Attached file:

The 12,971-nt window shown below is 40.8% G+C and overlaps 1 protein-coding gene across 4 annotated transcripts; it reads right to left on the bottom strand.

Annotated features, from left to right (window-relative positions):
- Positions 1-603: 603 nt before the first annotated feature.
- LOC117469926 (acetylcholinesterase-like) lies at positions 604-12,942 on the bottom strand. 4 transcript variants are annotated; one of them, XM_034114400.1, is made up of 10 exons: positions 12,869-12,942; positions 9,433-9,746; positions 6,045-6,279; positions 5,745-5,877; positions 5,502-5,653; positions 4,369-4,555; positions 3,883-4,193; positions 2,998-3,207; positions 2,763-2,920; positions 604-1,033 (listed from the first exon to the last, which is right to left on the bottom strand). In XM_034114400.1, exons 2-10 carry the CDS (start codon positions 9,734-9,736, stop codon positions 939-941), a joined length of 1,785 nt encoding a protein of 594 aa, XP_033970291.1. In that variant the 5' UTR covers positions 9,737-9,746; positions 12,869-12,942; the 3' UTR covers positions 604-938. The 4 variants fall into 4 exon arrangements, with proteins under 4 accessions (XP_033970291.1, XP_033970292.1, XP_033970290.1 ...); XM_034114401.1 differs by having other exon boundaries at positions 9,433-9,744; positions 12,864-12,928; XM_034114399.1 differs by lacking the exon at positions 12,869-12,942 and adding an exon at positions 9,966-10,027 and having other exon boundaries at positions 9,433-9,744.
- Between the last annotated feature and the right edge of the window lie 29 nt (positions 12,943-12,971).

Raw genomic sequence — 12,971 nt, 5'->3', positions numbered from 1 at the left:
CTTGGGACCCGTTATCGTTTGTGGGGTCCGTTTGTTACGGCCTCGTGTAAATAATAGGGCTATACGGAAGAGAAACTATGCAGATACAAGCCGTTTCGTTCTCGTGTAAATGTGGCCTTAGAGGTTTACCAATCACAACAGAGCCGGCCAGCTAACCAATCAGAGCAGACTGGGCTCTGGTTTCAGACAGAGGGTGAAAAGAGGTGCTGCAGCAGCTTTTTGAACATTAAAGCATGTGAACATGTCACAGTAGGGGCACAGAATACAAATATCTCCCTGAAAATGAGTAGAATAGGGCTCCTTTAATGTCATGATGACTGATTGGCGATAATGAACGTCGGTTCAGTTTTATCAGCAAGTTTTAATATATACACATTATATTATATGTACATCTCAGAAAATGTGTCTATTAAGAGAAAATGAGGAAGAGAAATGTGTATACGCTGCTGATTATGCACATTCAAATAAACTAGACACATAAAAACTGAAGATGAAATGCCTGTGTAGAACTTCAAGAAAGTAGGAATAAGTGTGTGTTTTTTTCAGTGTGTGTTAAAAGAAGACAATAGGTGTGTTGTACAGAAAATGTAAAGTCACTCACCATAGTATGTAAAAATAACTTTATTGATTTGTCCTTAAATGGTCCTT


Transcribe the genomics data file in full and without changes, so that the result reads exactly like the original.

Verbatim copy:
The 12,971-nt window shown below is 40.8% G+C and overlaps 1 protein-coding gene across 4 annotated transcripts; it reads right to left on the bottom strand.

Annotated features, from left to right (window-relative positions):
- Positions 1-603: 603 nt before the first annotated feature.
- LOC117469926 (acetylcholinesterase-like) lies at positions 604-12,942 on the bottom strand. 4 transcript variants are annotated; one of them, XM_034114400.1, is made up of 10 exons: positions 12,869-12,942; positions 9,433-9,746; positions 6,045-6,279; positions 5,745-5,877; positions 5,502-5,653; positions 4,369-4,555; positions 3,883-4,193; positions 2,998-3,207; positions 2,763-2,920; positions 604-1,033 (listed from the first exon to the last, which is right to left on the bottom strand). In XM_034114400.1, exons 2-10 carry the CDS (start codon positions 9,734-9,736, stop codon positions 939-941), a joined length of 1,785 nt encoding a protein of 594 aa, XP_033970291.1. In that variant the 5' UTR covers positions 9,737-9,746; positions 12,869-12,942; the 3' UTR covers positions 604-938. The 4 variants fall into 4 exon arrangements, with proteins under 4 accessions (XP_033970291.1, XP_033970292.1, XP_033970290.1 ...); XM_034114401.1 differs by having other exon boundaries at positions 9,433-9,744; positions 12,864-12,928; XM_034114399.1 differs by lacking the exon at positions 12,869-12,942 and adding an exon at positions 9,966-10,027 and having other exon boundaries at positions 9,433-9,744.
- Between the last annotated feature and the right edge of the window lie 29 nt (positions 12,943-12,971).

Raw genomic sequence — 12,971 nt, 5'->3', positions numbered from 1 at the left:
CTTGGGACCCGTTATCGTTTGTGGGGTCCGTTTGTTACGGCCTCGTGTAAATAATAGGGCTATACGGAAGAGAAACTATGCAGATACAAGCCGTTTCGTTCTCGTGTAAATGTGGCCTTAGAGGTTTACCAATCACAACAGAGCCGGCCAGCTAACCAATCAGAGCAGACTGGGCTCTGGTTTCAGACAGAGGGTGAAAAGAGGTGCTGCAGCAGCTTTTTGAACATTAAAGCATGTGAACATGTCACAGTAGGGGCACAGAATACAAATATCTCCCTGAAAATGAGTAGAATAGGGCTCCTTTAATGTCATGATGACTGATTGGCGATAATGAACGTCGGTTCAGTTTTATCAGCAAGTTTTAATATATACACATTATATTATATGTACATCTCAGAAAATGTGTCTATTAAGAGAAAATGAGGAAGAGAAATGTGTATACGCTGCTGATTATGCACATTCAAATAAACTAGACACATAAAAACTGAAGATGAAATGCCTGTGTAGAACTTCAAGAAAGTAGGAATAAGTGTGTGTTTTTTTCAGTGTGTGTTAAAAGAAGACAATAGGTGTGTTGTACAGAAAATGTAAAGTCACTCACCATAGTATGTAAAAATAACTTTATTGATTTGTCCTTAAATGGTCCTT